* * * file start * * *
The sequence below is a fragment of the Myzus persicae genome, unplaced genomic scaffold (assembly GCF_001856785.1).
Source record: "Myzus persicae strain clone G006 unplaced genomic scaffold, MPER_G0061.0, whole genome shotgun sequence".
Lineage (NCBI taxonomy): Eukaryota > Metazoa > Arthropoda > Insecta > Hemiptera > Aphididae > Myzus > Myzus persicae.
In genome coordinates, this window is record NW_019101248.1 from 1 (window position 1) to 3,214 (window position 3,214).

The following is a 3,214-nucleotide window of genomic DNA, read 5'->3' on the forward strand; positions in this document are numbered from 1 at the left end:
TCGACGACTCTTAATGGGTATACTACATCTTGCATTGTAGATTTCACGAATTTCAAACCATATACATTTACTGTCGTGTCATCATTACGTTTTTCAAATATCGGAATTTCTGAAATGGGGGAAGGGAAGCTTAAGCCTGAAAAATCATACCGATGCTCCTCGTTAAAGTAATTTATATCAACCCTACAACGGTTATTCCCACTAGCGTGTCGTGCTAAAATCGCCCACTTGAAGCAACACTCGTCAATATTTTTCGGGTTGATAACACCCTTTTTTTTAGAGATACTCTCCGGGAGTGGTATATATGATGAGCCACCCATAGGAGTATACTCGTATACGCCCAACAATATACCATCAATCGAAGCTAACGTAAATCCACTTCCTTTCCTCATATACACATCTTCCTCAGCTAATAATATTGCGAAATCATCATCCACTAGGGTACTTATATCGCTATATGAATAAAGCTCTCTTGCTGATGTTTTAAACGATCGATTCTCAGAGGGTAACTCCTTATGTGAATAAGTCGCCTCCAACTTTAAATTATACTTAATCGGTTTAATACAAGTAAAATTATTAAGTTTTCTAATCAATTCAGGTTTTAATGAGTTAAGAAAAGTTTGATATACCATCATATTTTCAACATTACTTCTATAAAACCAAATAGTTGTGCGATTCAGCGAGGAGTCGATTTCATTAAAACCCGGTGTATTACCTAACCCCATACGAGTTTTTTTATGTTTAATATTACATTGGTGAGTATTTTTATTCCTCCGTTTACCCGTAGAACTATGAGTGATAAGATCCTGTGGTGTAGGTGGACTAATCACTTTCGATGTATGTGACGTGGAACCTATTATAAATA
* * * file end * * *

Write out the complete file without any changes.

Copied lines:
The sequence below is a fragment of the Myzus persicae genome, unplaced genomic scaffold (assembly GCF_001856785.1).
Source record: "Myzus persicae strain clone G006 unplaced genomic scaffold, MPER_G0061.0, whole genome shotgun sequence".
Lineage (NCBI taxonomy): Eukaryota > Metazoa > Arthropoda > Insecta > Hemiptera > Aphididae > Myzus > Myzus persicae.
In genome coordinates, this window is record NW_019101248.1 from 1 (window position 1) to 3,214 (window position 3,214).

The following is a 3,214-nucleotide window of genomic DNA, read 5'->3' on the forward strand; positions in this document are numbered from 1 at the left end:
TCGACGACTCTTAATGGGTATACTACATCTTGCATTGTAGATTTCACGAATTTCAAACCATATACATTTACTGTCGTGTCATCATTACGTTTTTCAAATATCGGAATTTCTGAAATGGGGGAAGGGAAGCTTAAGCCTGAAAAATCATACCGATGCTCCTCGTTAAAGTAATTTATATCAACCCTACAACGGTTATTCCCACTAGCGTGTCGTGCTAAAATCGCCCACTTGAAGCAACACTCGTCAATATTTTTCGGGTTGATAACACCCTTTTTTTTAGAGATACTCTCCGGGAGTGGTATATATGATGAGCCACCCATAGGAGTATACTCGTATACGCCCAACAATATACCATCAATCGAAGCTAACGTAAATCCACTTCCTTTCCTCATATACACATCTTCCTCAGCTAATAATATTGCGAAATCATCATCCACTAGGGTACTTATATCGCTATATGAATAAAGCTCTCTTGCTGATGTTTTAAACGATCGATTCTCAGAGGGTAACTCCTTATGTGAATAAGTCGCCTCCAACTTTAAATTATACTTAATCGGTTTAATACAAGTAAAATTATTAAGTTTTCTAATCAATTCAGGTTTTAATGAGTTAAGAAAAGTTTGATATACCATCATATTTTCAACATTACTTCTATAAAACCAAATAGTTGTGCGATTCAGCGAGGAGTCGATTTCATTAAAACCCGGTGTATTACCTAACCCCATACGAGTTTTTTTATGTTTAATATTACATTGGTGAGTATTTTTATTCCTCCGTTTACCCGTAGAACTATGAGTGATAAGATCCTGTGGTGTAGGTGGACTAATCACTTTCGATGTATGTGACGTGGAACCTATTATAAATA